Entrepreneurs and divorce
Are you an entrepreneur who’s getting a divorce? When you have your own business, the proceedings are guaranteed to be different from those for a regular divorce. When an entrepreneur divorces, there are additional financial factors for both parties, since there are shares and additional ownership.
The value of the business and divorce
The value of the shares allocated to an entrepreneur must be settled with the ex-partner. The value of the business must be determined and the business must be divided. However, there is a difference between being married in a community of property or on the basis of a prenuptial agreement. The entrepreneur is also referred to as a director and principal shareholder of a company. Fruytier’s lawyers specialize in working with entrepreneurs and therefore know everything about entrepreneurship and its consequences. If you have questions or need advice, you can always contact us.
Married in a community of property
If you are married in a community of property, in the event of a divorce, the business is assigned to the spouse who runs it, i.e. the director and principal shareholder. The court is unlikely to allocate half of the shares to the ex-partner if the enterprising spouse objects. The ex-partner receives compensation for half of the shares. In principle, the acquiring spouse must then settle with the tax authorities. The acquiring spouse receives 50% of the shares in the business and must then pay 25% income tax on the value of those shares. The allocation of the shares to one of the spouses is in fact regarded as a “sale” of 50% of the shares to the ex-spouse. There are other things that need to be taken into account, or things that offer a solution.
Settlement in case of prenuptial agreement
If the prenuptial agreement stipulates that you are married outside any community of property, the ex-spouses retain the right to their respective private assets. In that case, the business of one of the spouses belongs entirely to that spouse and the other ex-spouse is not entitled to any compensation for the business. The divorce will have no tax consequences for the business, because the business or the shares do not change ownership. These are and remain the property of the entrepreneur. In the case of a marriage based on a prenuptial agreement, there are, indeed, settlement clauses.
Prenuptial agreement with settlement clauses
Final settlement clause A final settlement clause provides for settlement between the spouses at the end of the marriage, as if they were married in a community of property. Settlement does not mean there is a need to divide, it (merely) gives the ex-spouse a financial claim on the entrepreneur. In that case, the entrepreneur must settle the value of the business with the ex-spouse in the event of divorce. Annual settlement clause A prenuptial agreement often contains an annual settlement clause. In that case, the spouses share the remaining amount of their income at the end of the year after payment of the household costs. The consequences of not settling can be serious.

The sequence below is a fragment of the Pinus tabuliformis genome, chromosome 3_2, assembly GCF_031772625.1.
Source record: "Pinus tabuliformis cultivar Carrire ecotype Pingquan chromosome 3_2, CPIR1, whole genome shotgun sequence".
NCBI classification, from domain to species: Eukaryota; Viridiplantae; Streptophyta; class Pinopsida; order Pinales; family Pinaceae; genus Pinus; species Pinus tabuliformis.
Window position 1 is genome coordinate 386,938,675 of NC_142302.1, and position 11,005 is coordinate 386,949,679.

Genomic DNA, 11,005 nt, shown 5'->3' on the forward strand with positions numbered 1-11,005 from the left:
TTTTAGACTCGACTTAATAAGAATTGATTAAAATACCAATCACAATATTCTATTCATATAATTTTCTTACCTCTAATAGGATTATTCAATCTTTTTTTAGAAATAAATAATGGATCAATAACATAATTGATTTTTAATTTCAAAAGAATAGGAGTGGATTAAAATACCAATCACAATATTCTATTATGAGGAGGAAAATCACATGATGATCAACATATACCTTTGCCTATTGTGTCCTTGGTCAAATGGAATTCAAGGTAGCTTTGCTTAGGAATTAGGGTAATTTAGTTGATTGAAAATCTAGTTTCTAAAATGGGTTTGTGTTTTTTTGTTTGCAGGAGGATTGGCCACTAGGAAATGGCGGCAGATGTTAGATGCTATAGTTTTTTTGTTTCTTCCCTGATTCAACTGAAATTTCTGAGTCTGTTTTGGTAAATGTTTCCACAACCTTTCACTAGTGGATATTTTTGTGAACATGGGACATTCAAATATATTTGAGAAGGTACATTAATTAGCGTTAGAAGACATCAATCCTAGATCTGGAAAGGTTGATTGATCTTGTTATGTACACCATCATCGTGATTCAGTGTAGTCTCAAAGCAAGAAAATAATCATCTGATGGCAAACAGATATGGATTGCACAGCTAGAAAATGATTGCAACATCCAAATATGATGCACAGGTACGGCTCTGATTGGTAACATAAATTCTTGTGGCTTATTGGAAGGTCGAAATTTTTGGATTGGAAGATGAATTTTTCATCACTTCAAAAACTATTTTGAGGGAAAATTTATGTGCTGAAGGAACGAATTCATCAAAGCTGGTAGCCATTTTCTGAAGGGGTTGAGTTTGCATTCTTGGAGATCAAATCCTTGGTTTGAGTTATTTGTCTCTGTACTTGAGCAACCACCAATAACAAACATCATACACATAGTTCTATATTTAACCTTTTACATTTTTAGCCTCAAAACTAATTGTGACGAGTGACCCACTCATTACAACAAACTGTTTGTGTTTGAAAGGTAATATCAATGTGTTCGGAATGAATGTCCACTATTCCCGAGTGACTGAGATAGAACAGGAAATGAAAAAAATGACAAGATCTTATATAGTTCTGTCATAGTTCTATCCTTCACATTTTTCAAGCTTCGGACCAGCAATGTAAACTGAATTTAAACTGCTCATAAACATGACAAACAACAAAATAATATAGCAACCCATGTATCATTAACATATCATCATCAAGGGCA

Maintenance and the entrepreneur
When an entrepreneur gets a divorce, the income the entrepreneur grants himself from the business is not always the income the court assumes when determining the amount of maintenance to be paid. When determining the amount of maintenance, the spouses’ income is taken into account, among other things. In the case of a regular employee, the salary is considered, but a director and principal shareholder determines the level of his own salary. This allows the director and principal shareholder to keep the salary low, within legal limits. Because of this special position of the director and principal shareholder, the court does not only look at the salary received from the private limited company, it also often considers the profits of that company over the past three years. This includes not only the taxable profit, but also the accumulated profit in the business.
Pension managed by the private limited company
The Dutch Equalization of Pension Rights in the Event of a Divorce Act stipulates that pension entitlements accrued between the ex-spouses must be shared in the event of a divorce. This also applies to pensions built up under the entrepreneur’s management. This rule also applies if the spouses are married under a prenuptial agreement. No equalization takes place if the prenuptial agreement or the divorce agreement explicitly stipulates this.
Deposit obligation pension obligation
The ex-spouse can demand that his or her accrued pension entitlement is paid to an external pension insurer. This is different if the company’s continuity is jeopardized by the deposit. In that case, the private limited company must prove there are insufficient liquid assets to arrange for the deposit and that there are no other options for releasing these funds without jeopardizing the company’s continuity. Are you an entrepreneur considering a divorce and want to know what the consequences are for you and your business? Don’t hesitate to obtain no-obligation information from one of our specialists in entrepreneurs and divorce.« Back to corporate law